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TKK USA, Inc. v. Safety National Casualty Corp.

United States Court of Appeals, Seventh Circuit

August 21, 2013

TKK USA, Inc., formerly known as The Thermos Company, Plaintiff- Appellee, Cross- Appellant,
v.
Safety National Casualty Corp., Defendant-Appellant, Cross- Appellee.

Argued February 13, 2013

Appeals from the United States District Court for the Northern District of Illinois, Eastern Division. No. 10 C 8146 — James B. Zagel, Judge.

Before Bauer, Sykes, and Hamilton, Circuit Judges.

Hamilton, Circuit Judge.

Defendant-appellant Safety National Casualty Corporation ("Safety National") sold an excess liability insurance coverage policy to plaintiff-appellee TKK USA, Inc., which was formerly known as The Thermos Company. The policy covered excess losses resulting from liability imposed on TKK "by the Workers' Compensation or Employers' Liability Laws" of Illinois. The central issue in these appeals is whether the policy covers TKK's costs to defend and settle a lawsuit brought under Illinois common law by the widow of a former TKK employee. The lawsuit alleged that TKK's negligence caused the employee to become ill with and eventually die from mesothelioma. The common law negligence claim was subject to a rock-solid affirmative defense. The Illinois Workers ' Occupational Diseases Act bars common law claims by or on behalf of an employee against a covered employer "on account of damage, disability or death caused or contributed to by any disease contracted or sustained in the course of the employment." 820 Ill. Comp. Stat. 310/11.

After Safety National denied TKK's claim for coverage of losses above the policy floor, TKK filed this suit. The district court granted summary judgment in favor of TKK for its costs in defending and settling the widow's suit. TKK USA Inc. v. Safety Nat'l Cas. Corp., No. 10 C 8146, 2011 WL 2600585 (N.D. Ill. June 29, 2011); TKK USA Inc. v. Safety Nat'l Cas. Corp., No. 10 C 8146, 2011 WL 7138875 (N.D. Ill.Dec. 2, 2011). The district court found that the policy's reference to "Employers' Liability Laws" included the widow's common law claim against the employer for negligence even if the claim ultimately could not prevail because of the statutory bar. The policy applies to claims under "Employers' Liability Laws" even if the claims are "wholly groundless, false, or fraudulent." The district court denied, however, TKK's claim for attorney fees and costs in the coverage lawsuit itself, with the exception of a modest fee award for what the district court considered a vexatious motion to reconsider the merits of its decision. Both sides have appealed.

We affirm the district court's decisions in all respects. The key policy term—"Employers' Liability Laws"—is broad enough to include claims brought under the common law, even "groundless" claims for which the employer appears to have a solid affirmative defense. We also find no error in the district court's treatment of the fee claims.

I. Undisputed Facts and Procedural Background

The district court had jurisdiction under 28 U.S.C. § 1332(a) because the parties have different citizenship. We have jurisdiction under 28 U.S.C. § 1291. We apply Illinois substantive law, the law of the forum, since the parties do not dispute the choice of law. Santa's Best Craft, LLC v. St. Paul Fire & Marine Ins. Co., 611 F.3d 339, 345–46 (7th Cir. 2010). We review de novo the district court's grant of summary judgment. There are no disputed issues of material fact, and the interpretation of an insurance policy is well-suited to resolution as a matter of law on summary judgment. Id.; Crum and Forster Managers Corp. v. Resolution Tr u s t Corp., 620 N.E.2d 1073, 1077 (Ill. 1993).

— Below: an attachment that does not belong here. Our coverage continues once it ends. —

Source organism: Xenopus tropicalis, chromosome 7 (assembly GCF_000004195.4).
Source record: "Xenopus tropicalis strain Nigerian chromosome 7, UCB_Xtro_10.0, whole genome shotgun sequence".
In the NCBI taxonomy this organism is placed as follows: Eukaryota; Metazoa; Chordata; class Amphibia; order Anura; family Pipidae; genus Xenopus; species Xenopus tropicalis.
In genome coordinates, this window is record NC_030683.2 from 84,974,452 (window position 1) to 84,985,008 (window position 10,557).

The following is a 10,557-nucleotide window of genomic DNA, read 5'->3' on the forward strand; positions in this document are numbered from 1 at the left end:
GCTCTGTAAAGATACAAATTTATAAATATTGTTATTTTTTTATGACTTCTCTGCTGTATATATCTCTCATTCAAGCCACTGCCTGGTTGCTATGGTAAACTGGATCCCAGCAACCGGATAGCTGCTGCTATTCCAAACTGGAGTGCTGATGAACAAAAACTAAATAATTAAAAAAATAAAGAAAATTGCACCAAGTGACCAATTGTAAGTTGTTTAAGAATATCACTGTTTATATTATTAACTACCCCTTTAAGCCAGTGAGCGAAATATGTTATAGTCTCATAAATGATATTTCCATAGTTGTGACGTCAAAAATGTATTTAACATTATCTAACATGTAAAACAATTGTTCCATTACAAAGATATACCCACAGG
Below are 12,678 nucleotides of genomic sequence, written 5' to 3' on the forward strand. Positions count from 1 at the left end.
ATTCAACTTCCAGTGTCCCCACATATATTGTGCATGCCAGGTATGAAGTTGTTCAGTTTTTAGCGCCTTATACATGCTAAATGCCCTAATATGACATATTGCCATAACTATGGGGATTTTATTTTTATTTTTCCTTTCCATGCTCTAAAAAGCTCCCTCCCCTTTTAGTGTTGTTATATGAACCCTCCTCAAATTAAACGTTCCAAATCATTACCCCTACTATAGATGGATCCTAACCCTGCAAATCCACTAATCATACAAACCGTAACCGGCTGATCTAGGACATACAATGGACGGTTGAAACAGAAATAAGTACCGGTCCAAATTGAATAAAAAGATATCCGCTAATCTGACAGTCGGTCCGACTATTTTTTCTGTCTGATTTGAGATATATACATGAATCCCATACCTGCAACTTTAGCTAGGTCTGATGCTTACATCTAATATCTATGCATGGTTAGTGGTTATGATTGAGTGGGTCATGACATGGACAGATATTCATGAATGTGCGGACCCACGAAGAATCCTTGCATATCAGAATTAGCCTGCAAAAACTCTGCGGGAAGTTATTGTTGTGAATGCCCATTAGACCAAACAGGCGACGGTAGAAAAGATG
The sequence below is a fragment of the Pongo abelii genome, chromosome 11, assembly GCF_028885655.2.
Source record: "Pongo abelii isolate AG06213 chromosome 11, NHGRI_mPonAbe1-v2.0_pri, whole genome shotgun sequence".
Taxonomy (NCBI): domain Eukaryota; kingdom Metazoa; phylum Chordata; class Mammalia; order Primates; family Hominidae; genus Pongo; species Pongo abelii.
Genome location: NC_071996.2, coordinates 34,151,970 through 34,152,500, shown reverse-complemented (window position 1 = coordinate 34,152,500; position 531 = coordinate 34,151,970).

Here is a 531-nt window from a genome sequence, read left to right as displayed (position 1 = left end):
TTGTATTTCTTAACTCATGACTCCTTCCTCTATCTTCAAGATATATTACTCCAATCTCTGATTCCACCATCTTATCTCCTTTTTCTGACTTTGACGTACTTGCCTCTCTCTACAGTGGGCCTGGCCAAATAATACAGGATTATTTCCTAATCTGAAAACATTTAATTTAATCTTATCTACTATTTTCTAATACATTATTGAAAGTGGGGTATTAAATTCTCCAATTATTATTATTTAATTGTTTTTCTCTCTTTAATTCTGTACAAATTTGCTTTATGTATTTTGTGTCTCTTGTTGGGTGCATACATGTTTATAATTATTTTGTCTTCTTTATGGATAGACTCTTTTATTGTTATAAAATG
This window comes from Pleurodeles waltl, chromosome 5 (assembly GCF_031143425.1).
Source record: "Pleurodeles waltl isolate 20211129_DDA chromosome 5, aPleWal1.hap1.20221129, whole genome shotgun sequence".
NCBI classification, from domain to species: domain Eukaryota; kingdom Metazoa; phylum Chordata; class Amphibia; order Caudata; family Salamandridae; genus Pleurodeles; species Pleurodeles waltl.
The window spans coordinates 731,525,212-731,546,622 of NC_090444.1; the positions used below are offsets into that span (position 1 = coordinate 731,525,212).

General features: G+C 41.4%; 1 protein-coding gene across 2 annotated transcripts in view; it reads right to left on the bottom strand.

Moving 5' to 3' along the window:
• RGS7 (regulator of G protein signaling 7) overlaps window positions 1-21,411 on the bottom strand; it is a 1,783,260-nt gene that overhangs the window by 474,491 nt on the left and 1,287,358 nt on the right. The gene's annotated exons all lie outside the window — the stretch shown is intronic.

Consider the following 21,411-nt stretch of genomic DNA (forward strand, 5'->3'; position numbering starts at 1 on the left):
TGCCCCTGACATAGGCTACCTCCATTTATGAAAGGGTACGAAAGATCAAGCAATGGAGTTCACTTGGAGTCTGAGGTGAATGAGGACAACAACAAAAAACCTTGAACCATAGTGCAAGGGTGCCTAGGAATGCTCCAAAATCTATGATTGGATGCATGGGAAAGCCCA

A. The Insurance Policy

TKK purchased from Safety National an excess liability insurance coverage policy for injury and illness claims by employees. The policy coverage "applies only to Loss sustained by the EMPLOYER because of liability imposed upon the EMPLOYER by the Workers' Compensation or Employers' Liability Laws" of Illinois, and Safety National "agrees to indemnify" TKK for "Loss." App. 19. "Loss" is defined broadly and in pertinent part as follows:

"Loss"—shall mean actual payments legally made by the EMPLOYER to Employees and their dependents in satisfaction of: (a) statutory benefits, (b) settlements of suits and claims, and (c) awards and judgments. "Loss" shall also include Claim Expenses, paid by the EMPLOYER, as defined in Paragraph (2) of this section."

Id. "Claim Expenses" are central to this case, and the policy defines the term in pertinent part as:

interest upon awards and judgments and the reasonable costs of investigation, adjustment, defense, and appeal … of claims, suits or other proceedings brought against the EMPLOYER under the Workers' Compensation or Employers' Liability Laws [of Illinois] … for bodily injury or occupational disease … even though such claims, suits, proceedings or demands are wholly groundless, false, or fraudulent … .

Id. The policy does not include a definition for the other term that is critical to this case: "Workers' Compensation or Employers' Liability Laws."

The policy is an excess liability policy. TKK retained primary responsibility for defending, settling, or paying claims up to $275, 000 per occurrence, at which point the excess coverage began. Safety National did not undertake any duty to defend TKK in any covered claims, though it had the right to intervene in the defense if it chose to do so to protect its interests. Instead, Safety National agreed to pay covered ...


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